Surviving and Thriving on the Edge

Lately, we have hit a new level of busy. I have had the amazing professional opportunity to try two jury cases six weeks apart. Only 2% of lawsuits ever actually go to trial, so as a young lawyer, getting to actually try cases is generally unheard of. Most lawyers that aspire to see the courtroom get caught in the rotating wheel of Catch-22. I wouldn’t be able to try cases because I didn’t have any experience trying cases, but I can’t get experience trying cases because I have never tried a case before.

But no more. I am a veritable trial lawyer.

But this professional success has taken a toll on our family (not to mention the round of COVID thrown into the middle.) Working 60-80 hours per week for months on end has meant that our house has fallen into chaos and disrepair. My spouse has had to pick up my slack caring for our home and our children. And I am very blessed to have a spouse and children that love me and miss me when I am traveling so much.

So how do we do it? How do we make this work?

First, I had to let things go. It doesn’t matter that the playroom is trashed. If the children don’t know where their toys are or they are letting all of their markers dry out, well that’s their problem now. Maybe they will learn about how they like to handle their stuff and this will be an opportunity for growth.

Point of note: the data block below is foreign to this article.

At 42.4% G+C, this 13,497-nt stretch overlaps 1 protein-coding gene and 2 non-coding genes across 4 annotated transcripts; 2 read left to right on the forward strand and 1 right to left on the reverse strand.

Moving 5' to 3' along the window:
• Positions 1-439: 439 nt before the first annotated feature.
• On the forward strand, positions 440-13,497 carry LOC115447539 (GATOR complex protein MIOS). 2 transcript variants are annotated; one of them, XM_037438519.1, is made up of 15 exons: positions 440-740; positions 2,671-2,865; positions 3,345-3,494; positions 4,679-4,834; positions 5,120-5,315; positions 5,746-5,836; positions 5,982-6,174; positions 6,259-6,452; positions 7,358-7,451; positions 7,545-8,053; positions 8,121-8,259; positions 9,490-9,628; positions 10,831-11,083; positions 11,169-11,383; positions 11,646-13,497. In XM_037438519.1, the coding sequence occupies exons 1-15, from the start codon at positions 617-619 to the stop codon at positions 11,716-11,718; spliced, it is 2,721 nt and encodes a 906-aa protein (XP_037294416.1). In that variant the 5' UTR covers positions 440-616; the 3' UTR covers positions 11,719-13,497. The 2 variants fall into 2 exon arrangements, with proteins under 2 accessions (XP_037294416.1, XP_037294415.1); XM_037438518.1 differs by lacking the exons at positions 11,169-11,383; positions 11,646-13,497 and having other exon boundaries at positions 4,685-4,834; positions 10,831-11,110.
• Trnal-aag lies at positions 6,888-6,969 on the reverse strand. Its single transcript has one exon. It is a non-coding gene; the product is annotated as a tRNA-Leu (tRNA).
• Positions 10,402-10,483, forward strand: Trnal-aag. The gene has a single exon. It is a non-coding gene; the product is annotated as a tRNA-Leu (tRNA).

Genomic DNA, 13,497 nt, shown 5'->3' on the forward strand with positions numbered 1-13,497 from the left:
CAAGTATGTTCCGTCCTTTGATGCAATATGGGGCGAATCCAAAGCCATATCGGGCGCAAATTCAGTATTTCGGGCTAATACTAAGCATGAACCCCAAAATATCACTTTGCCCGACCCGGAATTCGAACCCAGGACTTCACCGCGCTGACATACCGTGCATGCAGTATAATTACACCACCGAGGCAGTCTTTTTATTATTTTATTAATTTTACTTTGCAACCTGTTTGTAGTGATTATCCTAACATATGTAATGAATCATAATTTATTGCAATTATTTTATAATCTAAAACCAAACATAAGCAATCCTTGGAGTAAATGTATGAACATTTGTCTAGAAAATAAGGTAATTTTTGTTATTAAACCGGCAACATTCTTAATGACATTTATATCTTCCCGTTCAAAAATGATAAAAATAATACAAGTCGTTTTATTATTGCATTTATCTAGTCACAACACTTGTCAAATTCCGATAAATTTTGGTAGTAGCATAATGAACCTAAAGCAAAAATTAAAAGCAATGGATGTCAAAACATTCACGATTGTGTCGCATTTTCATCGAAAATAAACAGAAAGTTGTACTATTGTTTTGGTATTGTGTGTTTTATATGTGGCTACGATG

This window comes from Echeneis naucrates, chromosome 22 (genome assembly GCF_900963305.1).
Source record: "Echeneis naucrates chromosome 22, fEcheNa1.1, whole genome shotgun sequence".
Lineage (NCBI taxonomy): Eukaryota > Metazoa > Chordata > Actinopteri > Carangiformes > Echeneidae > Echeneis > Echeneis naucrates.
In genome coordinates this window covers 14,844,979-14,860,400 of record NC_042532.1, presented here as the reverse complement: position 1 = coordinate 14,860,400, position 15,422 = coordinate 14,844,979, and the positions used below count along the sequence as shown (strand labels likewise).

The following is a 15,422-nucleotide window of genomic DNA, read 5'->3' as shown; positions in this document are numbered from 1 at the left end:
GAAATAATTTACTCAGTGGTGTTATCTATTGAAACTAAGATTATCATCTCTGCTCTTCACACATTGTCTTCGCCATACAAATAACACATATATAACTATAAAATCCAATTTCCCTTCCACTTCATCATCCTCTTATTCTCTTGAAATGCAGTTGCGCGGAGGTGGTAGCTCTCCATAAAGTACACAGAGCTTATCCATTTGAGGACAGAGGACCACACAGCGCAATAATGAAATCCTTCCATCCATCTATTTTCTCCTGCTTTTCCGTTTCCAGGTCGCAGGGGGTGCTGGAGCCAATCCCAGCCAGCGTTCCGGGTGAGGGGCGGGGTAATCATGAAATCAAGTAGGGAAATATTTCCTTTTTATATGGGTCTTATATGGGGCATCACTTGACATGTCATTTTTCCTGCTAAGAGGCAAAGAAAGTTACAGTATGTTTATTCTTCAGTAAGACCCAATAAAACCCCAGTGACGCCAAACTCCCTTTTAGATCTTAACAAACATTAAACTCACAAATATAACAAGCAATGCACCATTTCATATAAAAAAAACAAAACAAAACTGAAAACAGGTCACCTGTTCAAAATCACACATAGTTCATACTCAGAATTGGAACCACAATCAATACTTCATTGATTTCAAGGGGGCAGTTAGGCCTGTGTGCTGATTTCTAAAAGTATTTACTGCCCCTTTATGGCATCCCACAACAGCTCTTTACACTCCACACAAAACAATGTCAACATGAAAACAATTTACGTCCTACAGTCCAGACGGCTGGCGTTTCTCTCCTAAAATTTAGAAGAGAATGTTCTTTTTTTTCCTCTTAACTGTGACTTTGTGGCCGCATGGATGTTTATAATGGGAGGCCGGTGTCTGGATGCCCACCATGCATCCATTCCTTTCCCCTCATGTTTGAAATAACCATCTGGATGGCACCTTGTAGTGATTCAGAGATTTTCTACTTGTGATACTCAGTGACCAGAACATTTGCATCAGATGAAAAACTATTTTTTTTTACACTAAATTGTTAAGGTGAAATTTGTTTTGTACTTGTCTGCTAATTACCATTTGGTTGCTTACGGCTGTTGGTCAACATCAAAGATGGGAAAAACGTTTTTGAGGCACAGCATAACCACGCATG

Second, I had to ask for help. A lot of help. My spouse is picking up my slack, but we also have a momtourage of grandparents that are helping with our children. And it’s a win-win. The girls benefit so much by getting to spend quality time with their grandparents, and by having their own adventures. They are loved and they have dynamic beautiful lives that don’t revolve solely around me.

Third, my spouse and I had to get on the same page. Yes, work is absolutely crazy right now. But this is a huge opportunity that will benefit our family for the rest of my career. We made a no fighting the month before trial rule. Now sure, we had to do some talking and conflict resolution after trial, but it’s amazing how many little conflicts fell to the wayside because they didn’t really matter.

Fourth, I had to intentionally make space for the things that mattered. There were nights that I didn’t work (even though I maybe probably should have) because my husband and I really needed a date night. I have started working in yoga classes and running breaks here and there because I need that to function. I take breaks to do art projects and read with the children. My civic engagement has winnowed to only those things that I truly love and find soul-filling.

Fifth, little gestures go a long way. Whenever I am traveling for work, I make sure to call or Facetime with my family every morning and every evening when the girls are going to bed. When I am really on my game, I pack a few of the kids’ books to read to them on Facetime before they go to bed. And I bring home little souvenirs. My kids still love notepads and pens from hotels. Fancy candy is easy to find in every hotel giftshop and the kids love it.

When this season is done, there are a lot of people that I miss that I hope to catch up with. But in the meantime, we are finding a way to survive and thrive on the edge.

Jess Allain is a mom of two, an attorney, a triathlete, and a yoga teacher. She is a member of the Junior League of Lafayette and serves on the board of The Family Tree. When she isn't swimming, biking, running, reading, practicing yoga, litigating, or cooking something up in the kitchen, you will find her playing with her two beautiful girls. Adventure is out there!

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